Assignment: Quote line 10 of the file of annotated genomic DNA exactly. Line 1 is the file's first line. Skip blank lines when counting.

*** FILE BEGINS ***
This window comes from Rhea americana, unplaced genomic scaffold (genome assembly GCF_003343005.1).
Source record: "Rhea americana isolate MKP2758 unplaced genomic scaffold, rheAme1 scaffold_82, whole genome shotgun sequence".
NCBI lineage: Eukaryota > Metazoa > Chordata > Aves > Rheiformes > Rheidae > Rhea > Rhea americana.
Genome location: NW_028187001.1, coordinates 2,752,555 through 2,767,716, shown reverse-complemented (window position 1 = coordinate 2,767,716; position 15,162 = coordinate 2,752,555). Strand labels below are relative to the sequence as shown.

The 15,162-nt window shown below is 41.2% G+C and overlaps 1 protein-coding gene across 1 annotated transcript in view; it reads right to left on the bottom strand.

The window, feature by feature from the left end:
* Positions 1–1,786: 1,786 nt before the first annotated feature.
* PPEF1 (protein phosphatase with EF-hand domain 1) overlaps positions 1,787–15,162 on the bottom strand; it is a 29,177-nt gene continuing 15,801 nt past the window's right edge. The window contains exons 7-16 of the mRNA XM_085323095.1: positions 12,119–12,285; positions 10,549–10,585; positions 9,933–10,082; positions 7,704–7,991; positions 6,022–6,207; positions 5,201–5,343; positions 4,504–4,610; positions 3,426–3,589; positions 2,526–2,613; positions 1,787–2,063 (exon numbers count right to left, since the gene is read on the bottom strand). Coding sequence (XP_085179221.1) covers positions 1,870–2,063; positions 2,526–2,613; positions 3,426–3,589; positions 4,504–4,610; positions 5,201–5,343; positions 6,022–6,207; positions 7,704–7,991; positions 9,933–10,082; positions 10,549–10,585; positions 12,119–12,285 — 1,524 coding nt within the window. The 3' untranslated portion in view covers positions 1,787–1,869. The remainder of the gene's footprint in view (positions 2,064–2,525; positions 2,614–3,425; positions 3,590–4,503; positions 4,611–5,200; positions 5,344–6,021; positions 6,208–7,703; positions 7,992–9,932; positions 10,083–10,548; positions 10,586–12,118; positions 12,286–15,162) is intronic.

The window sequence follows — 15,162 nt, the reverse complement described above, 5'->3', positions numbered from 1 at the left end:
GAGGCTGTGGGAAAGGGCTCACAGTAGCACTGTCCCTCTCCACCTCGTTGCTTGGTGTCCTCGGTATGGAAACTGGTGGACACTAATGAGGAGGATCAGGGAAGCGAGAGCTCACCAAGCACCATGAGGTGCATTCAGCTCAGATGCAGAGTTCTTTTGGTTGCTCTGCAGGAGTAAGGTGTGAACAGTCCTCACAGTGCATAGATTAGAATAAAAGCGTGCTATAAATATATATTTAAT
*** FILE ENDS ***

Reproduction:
GAGGCTGTGGGAAAGGGCTCACAGTAGCACTGTCCCTCTCCACCTCGTTGCTTGGTGTCCTCGGTATGGAAACTGGTGGACACTAATGAGGAGGATCAGGGAAGCGAGAGCTCACCAAGCACCATGAGGTGCATTCAGCTCAGATGCAGAGTTCTTTTGGTTGCTCTGCAGGAGTAAGGTGTGAACAGTCCTCACAGTGCATAGATTAGAATAAAAGCGTGCTATAAATATATATTTAAT